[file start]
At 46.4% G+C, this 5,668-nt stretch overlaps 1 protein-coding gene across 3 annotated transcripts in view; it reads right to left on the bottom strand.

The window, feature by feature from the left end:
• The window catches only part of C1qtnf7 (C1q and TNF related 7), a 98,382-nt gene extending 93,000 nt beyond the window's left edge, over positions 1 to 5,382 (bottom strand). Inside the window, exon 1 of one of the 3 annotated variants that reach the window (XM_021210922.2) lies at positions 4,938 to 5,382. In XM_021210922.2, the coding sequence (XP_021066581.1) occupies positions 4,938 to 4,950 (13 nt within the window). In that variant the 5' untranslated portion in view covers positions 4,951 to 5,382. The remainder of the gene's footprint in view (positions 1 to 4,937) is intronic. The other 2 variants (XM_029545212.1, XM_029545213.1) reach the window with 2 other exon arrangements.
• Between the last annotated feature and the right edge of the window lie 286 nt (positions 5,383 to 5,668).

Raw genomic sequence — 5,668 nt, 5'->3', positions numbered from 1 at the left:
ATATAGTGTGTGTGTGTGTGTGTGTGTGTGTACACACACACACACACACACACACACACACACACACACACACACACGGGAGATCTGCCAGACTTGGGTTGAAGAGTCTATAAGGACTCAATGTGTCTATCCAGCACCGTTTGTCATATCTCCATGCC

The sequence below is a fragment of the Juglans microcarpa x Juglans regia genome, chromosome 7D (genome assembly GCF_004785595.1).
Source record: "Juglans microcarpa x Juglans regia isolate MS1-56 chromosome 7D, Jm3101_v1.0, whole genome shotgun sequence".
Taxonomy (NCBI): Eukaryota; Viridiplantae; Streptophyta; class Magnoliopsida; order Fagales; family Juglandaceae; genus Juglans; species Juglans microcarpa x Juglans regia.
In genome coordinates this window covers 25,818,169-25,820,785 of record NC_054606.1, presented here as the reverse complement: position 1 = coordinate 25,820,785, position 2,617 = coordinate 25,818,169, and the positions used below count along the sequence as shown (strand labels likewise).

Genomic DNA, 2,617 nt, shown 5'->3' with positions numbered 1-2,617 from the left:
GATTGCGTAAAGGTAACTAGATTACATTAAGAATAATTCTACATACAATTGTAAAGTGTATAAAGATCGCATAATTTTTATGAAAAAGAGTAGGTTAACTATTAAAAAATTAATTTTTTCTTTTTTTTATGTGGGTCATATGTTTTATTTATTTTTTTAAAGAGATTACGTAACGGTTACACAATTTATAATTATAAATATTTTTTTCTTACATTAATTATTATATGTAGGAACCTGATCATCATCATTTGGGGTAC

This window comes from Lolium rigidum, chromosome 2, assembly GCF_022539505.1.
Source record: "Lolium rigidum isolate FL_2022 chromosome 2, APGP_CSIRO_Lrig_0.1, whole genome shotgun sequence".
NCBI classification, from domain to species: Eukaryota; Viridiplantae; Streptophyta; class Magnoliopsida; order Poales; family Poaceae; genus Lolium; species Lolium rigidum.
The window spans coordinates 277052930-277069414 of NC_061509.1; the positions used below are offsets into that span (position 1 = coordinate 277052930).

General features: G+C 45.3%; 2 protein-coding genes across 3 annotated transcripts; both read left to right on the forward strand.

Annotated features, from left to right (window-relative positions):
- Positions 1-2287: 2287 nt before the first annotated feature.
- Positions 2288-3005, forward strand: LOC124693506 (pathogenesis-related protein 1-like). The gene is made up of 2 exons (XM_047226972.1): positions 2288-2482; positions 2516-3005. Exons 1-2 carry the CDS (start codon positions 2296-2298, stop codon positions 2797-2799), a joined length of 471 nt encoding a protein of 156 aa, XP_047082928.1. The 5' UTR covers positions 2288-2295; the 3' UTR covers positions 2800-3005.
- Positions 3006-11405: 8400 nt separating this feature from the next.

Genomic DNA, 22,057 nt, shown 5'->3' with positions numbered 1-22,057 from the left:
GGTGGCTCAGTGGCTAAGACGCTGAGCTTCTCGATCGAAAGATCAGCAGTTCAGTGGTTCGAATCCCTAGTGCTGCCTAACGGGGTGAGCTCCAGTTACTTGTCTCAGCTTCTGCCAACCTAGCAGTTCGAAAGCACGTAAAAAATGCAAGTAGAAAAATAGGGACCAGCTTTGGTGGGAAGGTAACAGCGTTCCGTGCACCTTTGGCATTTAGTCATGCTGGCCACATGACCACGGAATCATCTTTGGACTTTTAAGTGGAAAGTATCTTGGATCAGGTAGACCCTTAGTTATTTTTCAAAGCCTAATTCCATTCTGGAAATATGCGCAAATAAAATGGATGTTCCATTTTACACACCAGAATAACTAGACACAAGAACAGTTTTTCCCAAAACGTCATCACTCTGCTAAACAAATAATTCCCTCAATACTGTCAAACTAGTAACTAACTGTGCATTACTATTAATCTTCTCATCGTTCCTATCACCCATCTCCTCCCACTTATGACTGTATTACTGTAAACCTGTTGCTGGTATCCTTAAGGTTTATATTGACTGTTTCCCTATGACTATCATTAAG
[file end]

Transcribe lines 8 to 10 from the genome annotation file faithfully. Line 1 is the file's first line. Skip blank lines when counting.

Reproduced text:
Source record: "Juglans microcarpa x Juglans regia isolate MS1-56 chromosome 7D, Jm3101_v1.0, whole genome shotgun sequence".
Taxonomy (NCBI): Eukaryota; Viridiplantae; Streptophyta; class Magnoliopsida; order Fagales; family Juglandaceae; genus Juglans; species Juglans microcarpa x Juglans regia.
In genome coordinates this window covers 25,818,169-25,820,785 of record NC_054606.1, presented here as the reverse complement: position 1 = coordinate 25,820,785, position 2,617 = coordinate 25,818,169, and the positions used below count along the sequence as shown (strand labels likewise).